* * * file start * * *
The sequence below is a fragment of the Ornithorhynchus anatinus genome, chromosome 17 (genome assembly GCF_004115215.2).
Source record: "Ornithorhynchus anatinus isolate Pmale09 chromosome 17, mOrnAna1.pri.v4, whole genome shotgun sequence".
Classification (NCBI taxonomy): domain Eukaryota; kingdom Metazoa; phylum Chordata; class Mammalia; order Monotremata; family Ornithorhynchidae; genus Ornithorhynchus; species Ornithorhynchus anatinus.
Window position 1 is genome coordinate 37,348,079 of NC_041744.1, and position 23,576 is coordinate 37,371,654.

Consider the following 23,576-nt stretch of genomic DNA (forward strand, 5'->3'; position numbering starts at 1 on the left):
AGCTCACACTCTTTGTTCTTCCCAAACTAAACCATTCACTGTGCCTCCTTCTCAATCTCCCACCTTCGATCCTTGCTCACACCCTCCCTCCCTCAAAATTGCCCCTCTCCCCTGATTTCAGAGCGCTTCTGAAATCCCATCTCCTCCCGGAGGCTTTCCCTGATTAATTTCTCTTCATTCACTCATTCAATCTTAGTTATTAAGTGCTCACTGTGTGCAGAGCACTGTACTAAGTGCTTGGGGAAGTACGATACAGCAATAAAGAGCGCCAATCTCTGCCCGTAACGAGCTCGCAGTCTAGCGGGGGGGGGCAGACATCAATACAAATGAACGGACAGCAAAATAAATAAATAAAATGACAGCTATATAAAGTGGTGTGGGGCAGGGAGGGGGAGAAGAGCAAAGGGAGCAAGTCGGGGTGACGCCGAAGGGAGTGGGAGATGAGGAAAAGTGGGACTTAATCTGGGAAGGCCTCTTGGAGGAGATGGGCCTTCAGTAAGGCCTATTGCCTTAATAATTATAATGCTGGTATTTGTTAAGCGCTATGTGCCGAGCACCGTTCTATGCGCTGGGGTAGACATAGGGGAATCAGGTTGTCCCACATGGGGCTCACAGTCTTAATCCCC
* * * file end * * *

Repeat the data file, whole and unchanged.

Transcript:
The sequence below is a fragment of the Ornithorhynchus anatinus genome, chromosome 17 (genome assembly GCF_004115215.2).
Source record: "Ornithorhynchus anatinus isolate Pmale09 chromosome 17, mOrnAna1.pri.v4, whole genome shotgun sequence".
Classification (NCBI taxonomy): domain Eukaryota; kingdom Metazoa; phylum Chordata; class Mammalia; order Monotremata; family Ornithorhynchidae; genus Ornithorhynchus; species Ornithorhynchus anatinus.
Window position 1 is genome coordinate 37,348,079 of NC_041744.1, and position 23,576 is coordinate 37,371,654.

Consider the following 23,576-nt stretch of genomic DNA (forward strand, 5'->3'; position numbering starts at 1 on the left):
AGCTCACACTCTTTGTTCTTCCCAAACTAAACCATTCACTGTGCCTCCTTCTCAATCTCCCACCTTCGATCCTTGCTCACACCCTCCCTCCCTCAAAATTGCCCCTCTCCCCTGATTTCAGAGCGCTTCTGAAATCCCATCTCCTCCCGGAGGCTTTCCCTGATTAATTTCTCTTCATTCACTCATTCAATCTTAGTTATTAAGTGCTCACTGTGTGCAGAGCACTGTACTAAGTGCTTGGGGAAGTACGATACAGCAATAAAGAGCGCCAATCTCTGCCCGTAACGAGCTCGCAGTCTAGCGGGGGGGGGCAGACATCAATACAAATGAACGGACAGCAAAATAAATAAATAAAATGACAGCTATATAAAGTGGTGTGGGGCAGGGAGGGGGAGAAGAGCAAAGGGAGCAAGTCGGGGTGACGCCGAAGGGAGTGGGAGATGAGGAAAAGTGGGACTTAATCTGGGAAGGCCTCTTGGAGGAGATGGGCCTTCAGTAAGGCCTATTGCCTTAATAATTATAATGCTGGTATTTGTTAAGCGCTATGTGCCGAGCACCGTTCTATGCGCTGGGGTAGACATAGGGGAATCAGGTTGTCCCACATGGGGCTCACAGTCTTAATCCCC